A resurrected mammalian hAT transposable element and a closely related insect element are highly active in human cell culture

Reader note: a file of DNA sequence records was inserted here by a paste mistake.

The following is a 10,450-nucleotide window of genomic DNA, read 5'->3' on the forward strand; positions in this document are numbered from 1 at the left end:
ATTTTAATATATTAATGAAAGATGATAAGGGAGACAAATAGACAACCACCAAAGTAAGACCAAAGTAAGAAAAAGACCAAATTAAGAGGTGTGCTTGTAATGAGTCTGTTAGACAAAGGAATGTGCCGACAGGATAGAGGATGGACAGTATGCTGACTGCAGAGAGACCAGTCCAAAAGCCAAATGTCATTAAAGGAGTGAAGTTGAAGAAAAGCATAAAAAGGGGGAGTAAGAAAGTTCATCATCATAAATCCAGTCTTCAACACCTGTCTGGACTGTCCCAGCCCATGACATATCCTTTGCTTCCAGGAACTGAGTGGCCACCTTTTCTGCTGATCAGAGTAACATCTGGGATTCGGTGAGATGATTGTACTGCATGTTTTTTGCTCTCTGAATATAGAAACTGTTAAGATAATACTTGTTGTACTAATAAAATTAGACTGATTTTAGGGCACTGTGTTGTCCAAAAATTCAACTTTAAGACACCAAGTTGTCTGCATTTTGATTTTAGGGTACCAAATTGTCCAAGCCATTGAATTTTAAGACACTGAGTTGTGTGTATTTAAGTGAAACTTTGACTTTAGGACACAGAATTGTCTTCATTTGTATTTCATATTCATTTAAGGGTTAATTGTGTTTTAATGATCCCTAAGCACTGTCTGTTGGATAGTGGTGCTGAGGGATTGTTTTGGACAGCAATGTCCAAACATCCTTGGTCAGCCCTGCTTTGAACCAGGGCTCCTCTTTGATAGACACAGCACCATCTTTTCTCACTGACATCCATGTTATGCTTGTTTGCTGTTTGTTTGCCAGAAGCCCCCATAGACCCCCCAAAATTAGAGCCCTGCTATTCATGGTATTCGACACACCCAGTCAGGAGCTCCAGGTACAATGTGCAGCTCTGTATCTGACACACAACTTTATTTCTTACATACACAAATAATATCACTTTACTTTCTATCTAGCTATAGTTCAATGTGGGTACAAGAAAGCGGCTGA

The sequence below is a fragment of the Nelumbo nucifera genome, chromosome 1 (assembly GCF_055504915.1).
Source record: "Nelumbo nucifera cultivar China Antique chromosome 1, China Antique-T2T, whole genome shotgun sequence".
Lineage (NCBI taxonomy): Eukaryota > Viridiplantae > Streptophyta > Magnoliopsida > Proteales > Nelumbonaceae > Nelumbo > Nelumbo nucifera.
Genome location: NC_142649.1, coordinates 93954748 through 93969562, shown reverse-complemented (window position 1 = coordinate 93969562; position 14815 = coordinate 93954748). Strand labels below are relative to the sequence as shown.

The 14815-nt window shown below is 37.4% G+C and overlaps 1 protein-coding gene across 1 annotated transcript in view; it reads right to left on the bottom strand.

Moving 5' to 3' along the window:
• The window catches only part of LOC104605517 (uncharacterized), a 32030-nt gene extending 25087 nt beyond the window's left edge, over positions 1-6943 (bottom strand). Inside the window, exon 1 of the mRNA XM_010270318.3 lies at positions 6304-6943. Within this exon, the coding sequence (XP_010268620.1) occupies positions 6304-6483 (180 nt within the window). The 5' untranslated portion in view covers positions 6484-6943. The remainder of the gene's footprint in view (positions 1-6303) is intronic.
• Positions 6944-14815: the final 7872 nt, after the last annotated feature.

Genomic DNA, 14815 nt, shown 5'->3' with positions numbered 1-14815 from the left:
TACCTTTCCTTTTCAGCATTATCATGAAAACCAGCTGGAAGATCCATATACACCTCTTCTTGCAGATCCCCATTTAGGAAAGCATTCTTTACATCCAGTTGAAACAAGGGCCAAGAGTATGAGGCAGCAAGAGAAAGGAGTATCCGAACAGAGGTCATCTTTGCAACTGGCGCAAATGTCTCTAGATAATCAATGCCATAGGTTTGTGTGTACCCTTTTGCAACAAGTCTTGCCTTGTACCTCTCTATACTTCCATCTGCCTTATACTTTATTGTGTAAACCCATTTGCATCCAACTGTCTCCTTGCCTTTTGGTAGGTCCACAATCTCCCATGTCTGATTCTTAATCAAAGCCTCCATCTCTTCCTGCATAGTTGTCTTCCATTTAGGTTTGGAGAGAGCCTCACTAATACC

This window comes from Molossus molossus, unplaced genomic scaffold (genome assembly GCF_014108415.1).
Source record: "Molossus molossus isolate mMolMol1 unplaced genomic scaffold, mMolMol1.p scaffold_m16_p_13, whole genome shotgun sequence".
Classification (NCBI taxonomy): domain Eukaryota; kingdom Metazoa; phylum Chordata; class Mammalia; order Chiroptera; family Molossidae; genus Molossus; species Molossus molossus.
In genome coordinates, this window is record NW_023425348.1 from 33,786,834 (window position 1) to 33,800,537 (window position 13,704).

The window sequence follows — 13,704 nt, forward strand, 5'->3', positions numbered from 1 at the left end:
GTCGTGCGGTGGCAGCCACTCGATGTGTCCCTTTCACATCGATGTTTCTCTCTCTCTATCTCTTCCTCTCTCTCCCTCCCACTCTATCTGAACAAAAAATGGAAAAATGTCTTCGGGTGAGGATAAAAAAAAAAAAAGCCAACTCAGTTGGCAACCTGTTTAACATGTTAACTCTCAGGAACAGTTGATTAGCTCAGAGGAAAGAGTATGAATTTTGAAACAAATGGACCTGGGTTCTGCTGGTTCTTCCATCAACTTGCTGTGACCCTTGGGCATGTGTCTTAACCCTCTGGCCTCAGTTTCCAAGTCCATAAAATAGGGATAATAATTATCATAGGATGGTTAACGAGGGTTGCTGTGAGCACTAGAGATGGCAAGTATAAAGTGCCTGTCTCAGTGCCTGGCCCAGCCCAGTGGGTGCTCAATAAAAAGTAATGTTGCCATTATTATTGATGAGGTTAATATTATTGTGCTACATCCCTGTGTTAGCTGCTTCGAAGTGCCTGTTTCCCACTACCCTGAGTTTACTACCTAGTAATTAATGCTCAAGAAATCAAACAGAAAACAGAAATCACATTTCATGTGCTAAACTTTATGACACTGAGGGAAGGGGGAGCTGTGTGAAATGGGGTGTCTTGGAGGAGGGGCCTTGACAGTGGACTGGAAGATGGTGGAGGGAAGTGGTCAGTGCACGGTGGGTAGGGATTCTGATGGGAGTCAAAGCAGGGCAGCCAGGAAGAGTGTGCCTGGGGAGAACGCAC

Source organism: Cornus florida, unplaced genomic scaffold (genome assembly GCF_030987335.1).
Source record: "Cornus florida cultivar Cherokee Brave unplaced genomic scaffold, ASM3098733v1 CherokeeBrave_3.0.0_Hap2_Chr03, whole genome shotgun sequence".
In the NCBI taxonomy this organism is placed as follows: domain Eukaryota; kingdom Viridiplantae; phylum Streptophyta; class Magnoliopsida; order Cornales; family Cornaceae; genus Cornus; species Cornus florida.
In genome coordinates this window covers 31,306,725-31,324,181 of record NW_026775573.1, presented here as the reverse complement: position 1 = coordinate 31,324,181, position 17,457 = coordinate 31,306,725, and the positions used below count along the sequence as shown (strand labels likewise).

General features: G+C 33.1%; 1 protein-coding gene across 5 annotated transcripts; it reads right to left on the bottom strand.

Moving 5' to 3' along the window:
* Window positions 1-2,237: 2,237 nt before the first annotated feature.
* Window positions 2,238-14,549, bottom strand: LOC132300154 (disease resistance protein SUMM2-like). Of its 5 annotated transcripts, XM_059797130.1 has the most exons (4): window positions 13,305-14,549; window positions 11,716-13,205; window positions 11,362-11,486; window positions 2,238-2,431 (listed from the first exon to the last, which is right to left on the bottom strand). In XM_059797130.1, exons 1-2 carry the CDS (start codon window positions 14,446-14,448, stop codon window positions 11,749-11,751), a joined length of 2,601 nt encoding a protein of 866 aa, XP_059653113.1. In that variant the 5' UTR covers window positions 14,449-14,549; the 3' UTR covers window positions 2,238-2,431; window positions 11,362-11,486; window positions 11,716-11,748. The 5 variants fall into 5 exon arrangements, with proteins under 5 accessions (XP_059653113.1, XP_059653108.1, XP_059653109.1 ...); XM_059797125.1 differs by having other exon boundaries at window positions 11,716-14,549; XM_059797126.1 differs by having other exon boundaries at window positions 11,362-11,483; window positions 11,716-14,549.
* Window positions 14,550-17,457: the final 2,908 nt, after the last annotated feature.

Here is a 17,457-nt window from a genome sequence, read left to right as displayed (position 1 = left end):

Chromosome structure and function are influenced by transposable elements, which are mobile DNA segments that can move from place to place. hAT elements are a superfamily of DNA cut and paste elements that move by excision and integration. We have characterized two hAT elements, TcBuster and Space Invaders (SPIN), that are members of a recently described subfamily of hAT elements called Buster elements. We show that TcBuster, from the red flour beetle Tribolium castaneum, is highly active in human cells. SPIN elements are currently inactive elements that were recently highly active in multiple vertebrate genomes, and the high level of sequence similarity across widely diverged species and patchy phylogenetic distribution suggest that they may have moved between genomes by horizontal transfer. We have generated an intact version of this element, SPINON, which is highly active in human cells. In vitro analysis of TcBuster and SPINON shows that no proteins other than transposase are essential for recombination, a property that may contribute to the ability of SPIN to successfully invade multiple organisms. We also analyze the target site preferences of de novo insertions in the human genome of TcBuster and SPINON and compare them with the preferences of Sleeping Beauty and piggyBac, showing that each superfamily has a distinctive pattern of insertion. The high-frequency transposition of both TcBuster and SPINON suggests that these transposon systems offer powerful tools for genome engineering. Finally, we describe a Saccharomyces cerevisiae assay for TcBuster that will provide a means for isolation of hyperactive and other interesting classes of transposase mutants.